Obama came to office promising to “transform America.” That was CLEARLY code for saying that he would further erode the protections of the Constitution as evidenced by his actions and our ability to read between the lines (thank god we’re not all stupid). John Roberts’ traitorous decision notwithstanding, Obamacare was an affront to the FOUNDERS’ Constitution, the intent of which was to limit the powers of the federal government and preserve the autonomy of the states. Those who voted against Obamacare (all Republicans) were upholding the Constitution. In contrast, those who voted in favor (all Democrats) were desecrating the Constitution. That’s not partisanship, it’s right vs. wrong. Likewise with the judges appointed by Obama. The job of a judge is to uphold the Constitution as well as the laws duly enacted by the representatives of the people. THAT’S IT. Judges who adhere to that role are RIGHT. Judges who don’t adhere to their sworn duty and who substitute their own judgement for that of the people they are supposed to serve are WRONG. So when a leftist POTUS like Barack Obama appoints an activist judge that’s not “balance,” and the proper role of the senate is to withhold its consent. That’s not partisanship. It is our elected representatives doing what they have SWORN to do. Even so, enough misguided Republicans played along with the game to give Obama his activist judges. In contrast to that, only ONE Democrat voted for non-activist Brett Kavanaugh, which means Democrats were all but universal in their wrongness, a blatant and inarguable act of partisanship.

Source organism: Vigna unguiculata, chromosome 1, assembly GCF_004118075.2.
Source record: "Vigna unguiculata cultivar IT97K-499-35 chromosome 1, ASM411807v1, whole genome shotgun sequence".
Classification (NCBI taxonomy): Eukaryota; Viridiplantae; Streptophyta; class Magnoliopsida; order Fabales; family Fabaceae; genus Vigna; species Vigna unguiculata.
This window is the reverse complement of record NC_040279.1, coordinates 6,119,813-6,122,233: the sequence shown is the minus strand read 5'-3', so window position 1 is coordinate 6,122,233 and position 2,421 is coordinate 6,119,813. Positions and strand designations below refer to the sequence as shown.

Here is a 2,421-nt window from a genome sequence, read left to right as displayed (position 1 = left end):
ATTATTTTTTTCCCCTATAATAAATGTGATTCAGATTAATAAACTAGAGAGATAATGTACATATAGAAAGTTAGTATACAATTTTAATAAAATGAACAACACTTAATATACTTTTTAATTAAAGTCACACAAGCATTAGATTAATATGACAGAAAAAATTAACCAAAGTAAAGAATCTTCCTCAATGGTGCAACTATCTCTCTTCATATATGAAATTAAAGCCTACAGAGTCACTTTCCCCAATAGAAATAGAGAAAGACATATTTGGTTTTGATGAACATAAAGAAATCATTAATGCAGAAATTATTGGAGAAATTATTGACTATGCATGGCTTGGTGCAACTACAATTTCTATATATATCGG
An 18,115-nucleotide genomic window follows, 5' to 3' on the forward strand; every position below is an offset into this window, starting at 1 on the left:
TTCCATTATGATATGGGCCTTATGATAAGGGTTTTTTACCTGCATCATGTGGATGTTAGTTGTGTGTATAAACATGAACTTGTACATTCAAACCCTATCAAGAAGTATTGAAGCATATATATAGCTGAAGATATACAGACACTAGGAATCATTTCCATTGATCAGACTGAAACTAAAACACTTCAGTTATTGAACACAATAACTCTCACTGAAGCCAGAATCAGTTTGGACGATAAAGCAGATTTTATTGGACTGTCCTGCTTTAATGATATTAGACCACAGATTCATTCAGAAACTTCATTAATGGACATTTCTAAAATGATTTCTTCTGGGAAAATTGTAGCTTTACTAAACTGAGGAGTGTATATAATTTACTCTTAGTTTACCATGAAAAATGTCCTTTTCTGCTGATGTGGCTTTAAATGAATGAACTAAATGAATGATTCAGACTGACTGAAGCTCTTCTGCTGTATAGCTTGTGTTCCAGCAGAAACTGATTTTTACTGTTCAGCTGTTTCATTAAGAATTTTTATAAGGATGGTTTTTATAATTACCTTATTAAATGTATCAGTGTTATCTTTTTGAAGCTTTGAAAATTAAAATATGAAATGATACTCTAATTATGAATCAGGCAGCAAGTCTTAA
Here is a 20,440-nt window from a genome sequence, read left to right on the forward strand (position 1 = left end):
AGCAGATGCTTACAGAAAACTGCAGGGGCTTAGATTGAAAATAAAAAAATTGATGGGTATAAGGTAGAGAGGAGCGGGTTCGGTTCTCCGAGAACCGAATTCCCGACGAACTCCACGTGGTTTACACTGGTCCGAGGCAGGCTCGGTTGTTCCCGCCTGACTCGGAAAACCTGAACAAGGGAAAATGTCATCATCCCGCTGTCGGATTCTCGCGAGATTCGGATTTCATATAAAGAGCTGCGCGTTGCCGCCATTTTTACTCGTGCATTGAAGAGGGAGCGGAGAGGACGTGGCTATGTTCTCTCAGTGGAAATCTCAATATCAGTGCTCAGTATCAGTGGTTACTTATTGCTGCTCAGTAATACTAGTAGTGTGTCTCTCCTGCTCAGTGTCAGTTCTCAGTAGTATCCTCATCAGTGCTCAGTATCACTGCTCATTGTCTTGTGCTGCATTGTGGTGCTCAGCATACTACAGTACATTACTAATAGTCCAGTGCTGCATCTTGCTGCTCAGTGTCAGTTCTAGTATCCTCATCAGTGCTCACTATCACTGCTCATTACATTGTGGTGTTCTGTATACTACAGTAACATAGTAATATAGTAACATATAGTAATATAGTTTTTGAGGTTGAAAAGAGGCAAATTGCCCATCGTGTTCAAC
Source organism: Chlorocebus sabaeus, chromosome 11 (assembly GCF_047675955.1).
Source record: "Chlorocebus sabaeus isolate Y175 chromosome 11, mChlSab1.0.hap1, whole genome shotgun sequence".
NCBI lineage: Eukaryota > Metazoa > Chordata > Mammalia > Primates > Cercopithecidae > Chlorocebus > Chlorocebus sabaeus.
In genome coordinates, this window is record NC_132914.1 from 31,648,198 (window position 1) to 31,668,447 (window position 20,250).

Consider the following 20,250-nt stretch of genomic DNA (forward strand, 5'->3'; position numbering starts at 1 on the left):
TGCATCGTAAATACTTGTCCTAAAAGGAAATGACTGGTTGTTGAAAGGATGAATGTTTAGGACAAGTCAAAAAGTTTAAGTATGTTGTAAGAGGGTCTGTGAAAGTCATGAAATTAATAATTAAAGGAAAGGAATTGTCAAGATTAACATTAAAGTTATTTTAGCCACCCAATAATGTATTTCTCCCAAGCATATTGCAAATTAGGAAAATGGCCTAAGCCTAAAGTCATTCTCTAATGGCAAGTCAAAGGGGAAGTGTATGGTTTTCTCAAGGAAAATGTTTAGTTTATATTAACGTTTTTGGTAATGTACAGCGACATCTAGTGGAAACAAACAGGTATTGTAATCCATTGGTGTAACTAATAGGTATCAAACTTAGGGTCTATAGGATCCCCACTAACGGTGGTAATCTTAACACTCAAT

If you bothered to read his op-ed, Mitch McConnell made a slam-dunk case against Democrats who are acting with gross partisanship and who are increasingly rejecting their duties to the American people in their quest to “resist” Donald Trump at all costs. There’s NO equivalency there. McConnell is right. Democrats are wrong, and the proof is in the number of times now that Democrats are suddenly dead set against what they previously were for just a few short years ago. William Barr was approved UNANIMOUSLY by the Senate Judiciary Committee when nominated by Bush Sr. in 1991. According to Wikipedia: “Barr’s two-day confirmation hearing was ‘unusually placid,’ and he received a good reception from both Republicans and Democrats on the Senate Judiciary Committee.” Look at the difference between now and today, or should I say under Bush vs. under Trump. Republicans become more “partisan” in response to how far a POTUS veers from the Constitution. Democrats become more partisan purely out of spite and desperation for power, and if you need further proof just look at their incomprehensible position on the border wall, which they voted FOR under Obama but declared “immoral” under Trump.